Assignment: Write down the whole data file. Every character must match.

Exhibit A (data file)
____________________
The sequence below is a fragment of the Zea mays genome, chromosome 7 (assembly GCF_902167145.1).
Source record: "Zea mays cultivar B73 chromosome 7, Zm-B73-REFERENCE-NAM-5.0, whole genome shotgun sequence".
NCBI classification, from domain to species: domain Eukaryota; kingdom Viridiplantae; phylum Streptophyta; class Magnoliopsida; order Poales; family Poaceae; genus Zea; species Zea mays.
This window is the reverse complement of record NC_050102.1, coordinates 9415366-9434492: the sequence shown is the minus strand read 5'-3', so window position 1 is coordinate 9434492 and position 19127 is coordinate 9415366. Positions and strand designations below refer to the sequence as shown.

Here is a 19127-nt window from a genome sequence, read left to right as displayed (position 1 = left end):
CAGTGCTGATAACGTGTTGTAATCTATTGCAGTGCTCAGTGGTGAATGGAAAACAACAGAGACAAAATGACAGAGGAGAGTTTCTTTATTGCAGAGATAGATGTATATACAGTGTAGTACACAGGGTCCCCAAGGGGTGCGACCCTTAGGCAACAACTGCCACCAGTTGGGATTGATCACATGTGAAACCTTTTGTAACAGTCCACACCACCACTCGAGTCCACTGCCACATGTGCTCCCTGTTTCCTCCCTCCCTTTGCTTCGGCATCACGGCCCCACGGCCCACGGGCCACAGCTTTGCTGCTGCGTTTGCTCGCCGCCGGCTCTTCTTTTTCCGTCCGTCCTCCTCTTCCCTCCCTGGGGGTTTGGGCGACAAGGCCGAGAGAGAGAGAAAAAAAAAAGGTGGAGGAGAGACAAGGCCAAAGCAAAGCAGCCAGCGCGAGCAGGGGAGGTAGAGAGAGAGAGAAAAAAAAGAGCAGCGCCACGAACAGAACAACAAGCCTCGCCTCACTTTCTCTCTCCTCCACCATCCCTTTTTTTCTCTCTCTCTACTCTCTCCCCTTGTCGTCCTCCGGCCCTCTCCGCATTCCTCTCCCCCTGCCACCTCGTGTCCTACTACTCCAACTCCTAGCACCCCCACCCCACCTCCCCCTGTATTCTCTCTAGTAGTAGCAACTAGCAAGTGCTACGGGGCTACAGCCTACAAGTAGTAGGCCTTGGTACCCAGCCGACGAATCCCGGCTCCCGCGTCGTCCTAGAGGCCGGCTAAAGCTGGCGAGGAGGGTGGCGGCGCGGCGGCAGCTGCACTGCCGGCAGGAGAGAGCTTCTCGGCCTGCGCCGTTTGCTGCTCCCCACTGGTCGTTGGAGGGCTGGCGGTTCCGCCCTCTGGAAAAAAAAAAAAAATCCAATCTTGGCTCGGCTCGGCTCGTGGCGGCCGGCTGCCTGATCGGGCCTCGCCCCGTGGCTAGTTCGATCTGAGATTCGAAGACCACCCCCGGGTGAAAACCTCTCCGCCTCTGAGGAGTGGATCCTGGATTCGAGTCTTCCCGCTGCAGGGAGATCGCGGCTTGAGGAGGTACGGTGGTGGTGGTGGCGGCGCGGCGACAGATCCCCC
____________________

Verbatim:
The sequence below is a fragment of the Zea mays genome, chromosome 7 (assembly GCF_902167145.1).
Source record: "Zea mays cultivar B73 chromosome 7, Zm-B73-REFERENCE-NAM-5.0, whole genome shotgun sequence".
NCBI classification, from domain to species: domain Eukaryota; kingdom Viridiplantae; phylum Streptophyta; class Magnoliopsida; order Poales; family Poaceae; genus Zea; species Zea mays.
This window is the reverse complement of record NC_050102.1, coordinates 9415366-9434492: the sequence shown is the minus strand read 5'-3', so window position 1 is coordinate 9434492 and position 19127 is coordinate 9415366. Positions and strand designations below refer to the sequence as shown.

Here is a 19127-nt window from a genome sequence, read left to right as displayed (position 1 = left end):
CAGTGCTGATAACGTGTTGTAATCTATTGCAGTGCTCAGTGGTGAATGGAAAACAACAGAGACAAAATGACAGAGGAGAGTTTCTTTATTGCAGAGATAGATGTATATACAGTGTAGTACACAGGGTCCCCAAGGGGTGCGACCCTTAGGCAACAACTGCCACCAGTTGGGATTGATCACATGTGAAACCTTTTGTAACAGTCCACACCACCACTCGAGTCCACTGCCACATGTGCTCCCTGTTTCCTCCCTCCCTTTGCTTCGGCATCACGGCCCCACGGCCCACGGGCCACAGCTTTGCTGCTGCGTTTGCTCGCCGCCGGCTCTTCTTTTTCCGTCCGTCCTCCTCTTCCCTCCCTGGGGGTTTGGGCGACAAGGCCGAGAGAGAGAGAAAAAAAAAAGGTGGAGGAGAGACAAGGCCAAAGCAAAGCAGCCAGCGCGAGCAGGGGAGGTAGAGAGAGAGAGAAAAAAAAGAGCAGCGCCACGAACAGAACAACAAGCCTCGCCTCACTTTCTCTCTCCTCCACCATCCCTTTTTTTCTCTCTCTCTACTCTCTCCCCTTGTCGTCCTCCGGCCCTCTCCGCATTCCTCTCCCCCTGCCACCTCGTGTCCTACTACTCCAACTCCTAGCACCCCCACCCCACCTCCCCCTGTATTCTCTCTAGTAGTAGCAACTAGCAAGTGCTACGGGGCTACAGCCTACAAGTAGTAGGCCTTGGTACCCAGCCGACGAATCCCGGCTCCCGCGTCGTCCTAGAGGCCGGCTAAAGCTGGCGAGGAGGGTGGCGGCGCGGCGGCAGCTGCACTGCCGGCAGGAGAGAGCTTCTCGGCCTGCGCCGTTTGCTGCTCCCCACTGGTCGTTGGAGGGCTGGCGGTTCCGCCCTCTGGAAAAAAAAAAAAAATCCAATCTTGGCTCGGCTCGGCTCGTGGCGGCCGGCTGCCTGATCGGGCCTCGCCCCGTGGCTAGTTCGATCTGAGATTCGAAGACCACCCCCGGGTGAAAACCTCTCCGCCTCTGAGGAGTGGATCCTGGATTCGAGTCTTCCCGCTGCAGGGAGATCGCGGCTTGAGGAGGTACGGTGGTGGTGGTGGCGGCGCGGCGACAGATCCCCC